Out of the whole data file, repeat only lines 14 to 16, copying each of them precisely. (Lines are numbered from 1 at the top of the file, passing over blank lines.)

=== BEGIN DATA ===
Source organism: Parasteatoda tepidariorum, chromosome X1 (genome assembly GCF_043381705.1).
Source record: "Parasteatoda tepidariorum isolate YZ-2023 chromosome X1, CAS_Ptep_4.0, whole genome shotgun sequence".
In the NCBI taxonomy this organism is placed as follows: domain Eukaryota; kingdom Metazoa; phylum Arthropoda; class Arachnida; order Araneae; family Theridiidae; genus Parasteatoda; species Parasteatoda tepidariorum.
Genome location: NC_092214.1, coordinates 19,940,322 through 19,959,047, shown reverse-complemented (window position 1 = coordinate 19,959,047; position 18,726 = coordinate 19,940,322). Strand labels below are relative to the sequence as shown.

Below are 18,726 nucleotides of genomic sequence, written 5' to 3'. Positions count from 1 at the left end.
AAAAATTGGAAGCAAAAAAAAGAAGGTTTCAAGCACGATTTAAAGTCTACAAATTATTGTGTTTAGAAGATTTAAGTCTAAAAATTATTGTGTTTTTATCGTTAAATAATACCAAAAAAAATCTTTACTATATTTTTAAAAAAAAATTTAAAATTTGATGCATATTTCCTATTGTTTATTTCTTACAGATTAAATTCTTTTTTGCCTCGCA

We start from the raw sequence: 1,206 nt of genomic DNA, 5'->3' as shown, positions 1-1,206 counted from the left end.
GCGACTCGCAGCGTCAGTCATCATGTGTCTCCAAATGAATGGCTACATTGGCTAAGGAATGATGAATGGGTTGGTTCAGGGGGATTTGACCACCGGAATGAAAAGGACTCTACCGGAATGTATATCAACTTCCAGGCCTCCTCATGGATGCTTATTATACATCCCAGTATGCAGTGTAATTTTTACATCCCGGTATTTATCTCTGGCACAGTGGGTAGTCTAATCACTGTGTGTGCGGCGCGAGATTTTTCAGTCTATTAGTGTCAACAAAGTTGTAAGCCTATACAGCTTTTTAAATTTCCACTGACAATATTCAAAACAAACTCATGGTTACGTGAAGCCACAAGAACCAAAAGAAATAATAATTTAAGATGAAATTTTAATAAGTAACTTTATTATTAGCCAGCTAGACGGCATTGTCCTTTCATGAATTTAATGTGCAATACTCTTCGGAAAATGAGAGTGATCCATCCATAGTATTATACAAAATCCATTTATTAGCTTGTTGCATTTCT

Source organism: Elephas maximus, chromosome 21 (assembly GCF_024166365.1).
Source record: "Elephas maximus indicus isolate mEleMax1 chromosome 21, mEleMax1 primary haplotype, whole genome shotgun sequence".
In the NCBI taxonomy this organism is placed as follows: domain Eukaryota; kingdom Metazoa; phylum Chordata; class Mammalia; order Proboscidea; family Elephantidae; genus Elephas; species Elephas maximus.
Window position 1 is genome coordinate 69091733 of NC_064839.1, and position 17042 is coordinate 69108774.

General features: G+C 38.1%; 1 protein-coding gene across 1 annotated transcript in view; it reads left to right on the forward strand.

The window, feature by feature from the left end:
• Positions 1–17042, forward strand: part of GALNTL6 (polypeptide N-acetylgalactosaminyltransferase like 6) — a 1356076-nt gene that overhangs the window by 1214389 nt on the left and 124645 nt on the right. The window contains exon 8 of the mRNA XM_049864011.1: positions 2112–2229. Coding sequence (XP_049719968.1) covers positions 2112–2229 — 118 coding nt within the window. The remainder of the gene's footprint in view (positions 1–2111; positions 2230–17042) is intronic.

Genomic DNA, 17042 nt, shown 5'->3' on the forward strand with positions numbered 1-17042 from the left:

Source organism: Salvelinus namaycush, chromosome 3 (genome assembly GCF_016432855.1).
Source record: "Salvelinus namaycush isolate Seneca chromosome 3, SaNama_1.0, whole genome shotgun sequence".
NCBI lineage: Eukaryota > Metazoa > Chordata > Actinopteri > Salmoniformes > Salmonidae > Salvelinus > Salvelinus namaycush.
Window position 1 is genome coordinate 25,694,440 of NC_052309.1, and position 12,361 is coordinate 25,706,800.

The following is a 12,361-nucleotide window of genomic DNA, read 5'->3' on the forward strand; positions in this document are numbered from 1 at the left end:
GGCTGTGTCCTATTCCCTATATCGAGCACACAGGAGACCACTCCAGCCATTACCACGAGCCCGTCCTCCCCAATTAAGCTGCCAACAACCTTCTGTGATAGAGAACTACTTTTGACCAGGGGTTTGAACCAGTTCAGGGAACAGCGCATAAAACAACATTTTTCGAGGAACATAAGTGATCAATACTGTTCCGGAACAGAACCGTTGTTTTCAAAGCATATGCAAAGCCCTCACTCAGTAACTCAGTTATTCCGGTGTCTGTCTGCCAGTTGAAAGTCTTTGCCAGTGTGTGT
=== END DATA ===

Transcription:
The window, feature by feature from the left end:
• Positions 1–17042, forward strand: part of GALNTL6 (polypeptide N-acetylgalactosaminyltransferase like 6) — a 1356076-nt gene that overhangs the window by 1214389 nt on the left and 124645 nt on the right. The window contains exon 8 of the mRNA XM_049864011.1: positions 2112–2229. Coding sequence (XP_049719968.1) covers positions 2112–2229 — 118 coding nt within the window. The remainder of the gene's footprint in view (positions 1–2111; positions 2230–17042) is intronic.

Genomic DNA, 17042 nt, shown 5'->3' on the forward strand with positions numbered 1-17042 from the left: